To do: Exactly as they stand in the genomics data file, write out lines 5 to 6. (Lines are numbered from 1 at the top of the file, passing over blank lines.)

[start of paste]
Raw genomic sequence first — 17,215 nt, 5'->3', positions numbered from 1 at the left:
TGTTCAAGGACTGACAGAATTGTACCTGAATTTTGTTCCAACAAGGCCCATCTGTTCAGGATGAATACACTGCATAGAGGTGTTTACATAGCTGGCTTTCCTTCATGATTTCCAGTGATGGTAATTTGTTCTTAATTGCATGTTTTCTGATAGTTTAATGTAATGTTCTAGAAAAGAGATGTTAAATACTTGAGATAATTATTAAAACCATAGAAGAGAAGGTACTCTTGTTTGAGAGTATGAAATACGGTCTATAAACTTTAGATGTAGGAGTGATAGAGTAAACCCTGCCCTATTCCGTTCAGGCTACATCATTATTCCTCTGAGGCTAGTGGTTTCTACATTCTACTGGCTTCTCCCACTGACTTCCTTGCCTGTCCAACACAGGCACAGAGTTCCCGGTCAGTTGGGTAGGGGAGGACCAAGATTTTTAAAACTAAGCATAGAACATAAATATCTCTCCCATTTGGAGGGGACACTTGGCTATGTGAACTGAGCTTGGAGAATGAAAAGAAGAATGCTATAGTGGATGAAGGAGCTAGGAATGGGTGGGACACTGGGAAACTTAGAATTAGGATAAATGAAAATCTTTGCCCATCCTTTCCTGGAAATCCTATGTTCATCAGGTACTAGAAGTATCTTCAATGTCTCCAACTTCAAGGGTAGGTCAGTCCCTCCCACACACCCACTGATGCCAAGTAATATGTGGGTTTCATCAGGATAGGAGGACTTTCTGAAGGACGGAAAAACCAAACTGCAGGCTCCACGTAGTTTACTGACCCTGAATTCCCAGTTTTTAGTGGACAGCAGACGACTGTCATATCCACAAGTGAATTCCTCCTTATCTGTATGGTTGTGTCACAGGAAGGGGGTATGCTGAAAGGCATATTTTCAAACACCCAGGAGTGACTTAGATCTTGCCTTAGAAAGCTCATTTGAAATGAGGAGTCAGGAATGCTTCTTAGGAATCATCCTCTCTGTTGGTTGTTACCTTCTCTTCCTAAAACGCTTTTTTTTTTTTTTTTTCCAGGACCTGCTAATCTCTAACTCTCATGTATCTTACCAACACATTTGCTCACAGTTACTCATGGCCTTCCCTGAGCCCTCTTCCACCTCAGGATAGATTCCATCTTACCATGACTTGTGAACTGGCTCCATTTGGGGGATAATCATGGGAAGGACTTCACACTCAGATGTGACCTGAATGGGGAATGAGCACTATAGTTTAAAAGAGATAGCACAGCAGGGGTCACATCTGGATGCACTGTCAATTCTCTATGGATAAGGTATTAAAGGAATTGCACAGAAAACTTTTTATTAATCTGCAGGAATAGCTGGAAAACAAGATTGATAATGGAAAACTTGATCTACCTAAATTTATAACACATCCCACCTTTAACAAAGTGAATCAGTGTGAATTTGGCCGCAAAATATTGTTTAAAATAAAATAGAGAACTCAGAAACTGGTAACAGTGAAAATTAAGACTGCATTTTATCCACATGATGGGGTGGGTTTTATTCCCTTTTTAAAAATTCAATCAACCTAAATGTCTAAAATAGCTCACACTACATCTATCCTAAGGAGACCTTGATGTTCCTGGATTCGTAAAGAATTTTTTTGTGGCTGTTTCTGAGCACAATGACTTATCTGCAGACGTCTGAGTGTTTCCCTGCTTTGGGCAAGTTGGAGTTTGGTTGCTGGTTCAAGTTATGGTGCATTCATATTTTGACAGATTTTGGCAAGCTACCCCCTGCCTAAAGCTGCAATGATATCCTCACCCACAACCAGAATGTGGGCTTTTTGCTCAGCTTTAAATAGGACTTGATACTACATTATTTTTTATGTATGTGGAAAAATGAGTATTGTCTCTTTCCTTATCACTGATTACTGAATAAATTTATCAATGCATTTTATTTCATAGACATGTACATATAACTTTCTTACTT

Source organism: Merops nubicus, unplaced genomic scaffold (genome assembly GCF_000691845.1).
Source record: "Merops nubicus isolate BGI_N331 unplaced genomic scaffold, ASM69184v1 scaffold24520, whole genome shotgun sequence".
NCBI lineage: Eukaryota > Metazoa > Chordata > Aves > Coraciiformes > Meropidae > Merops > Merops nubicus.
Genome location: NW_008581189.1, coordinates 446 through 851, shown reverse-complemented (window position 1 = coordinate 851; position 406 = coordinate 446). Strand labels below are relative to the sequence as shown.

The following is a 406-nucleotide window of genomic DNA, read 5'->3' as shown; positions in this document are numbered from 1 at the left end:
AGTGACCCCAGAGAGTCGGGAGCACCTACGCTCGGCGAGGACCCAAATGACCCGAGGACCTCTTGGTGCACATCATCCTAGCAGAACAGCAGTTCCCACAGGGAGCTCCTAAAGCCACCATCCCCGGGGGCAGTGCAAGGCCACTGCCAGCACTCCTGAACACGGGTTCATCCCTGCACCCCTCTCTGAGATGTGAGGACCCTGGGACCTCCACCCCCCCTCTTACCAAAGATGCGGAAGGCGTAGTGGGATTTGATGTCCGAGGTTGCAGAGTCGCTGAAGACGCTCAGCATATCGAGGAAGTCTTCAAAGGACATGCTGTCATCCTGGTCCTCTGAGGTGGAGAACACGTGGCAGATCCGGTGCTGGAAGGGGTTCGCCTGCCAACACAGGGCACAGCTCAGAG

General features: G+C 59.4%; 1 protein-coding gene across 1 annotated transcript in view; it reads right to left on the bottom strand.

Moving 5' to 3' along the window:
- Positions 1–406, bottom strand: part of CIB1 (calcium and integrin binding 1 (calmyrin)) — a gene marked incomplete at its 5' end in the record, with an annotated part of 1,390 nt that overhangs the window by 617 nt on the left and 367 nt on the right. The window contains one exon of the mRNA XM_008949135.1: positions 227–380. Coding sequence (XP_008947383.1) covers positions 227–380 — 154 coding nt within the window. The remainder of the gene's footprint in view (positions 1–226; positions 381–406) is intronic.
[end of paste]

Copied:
NCBI lineage: Eukaryota > Metazoa > Chordata > Aves > Coraciiformes > Meropidae > Merops > Merops nubicus.
Genome location: NW_008581189.1, coordinates 446 through 851, shown reverse-complemented (window position 1 = coordinate 851; position 406 = coordinate 446). Strand labels below are relative to the sequence as shown.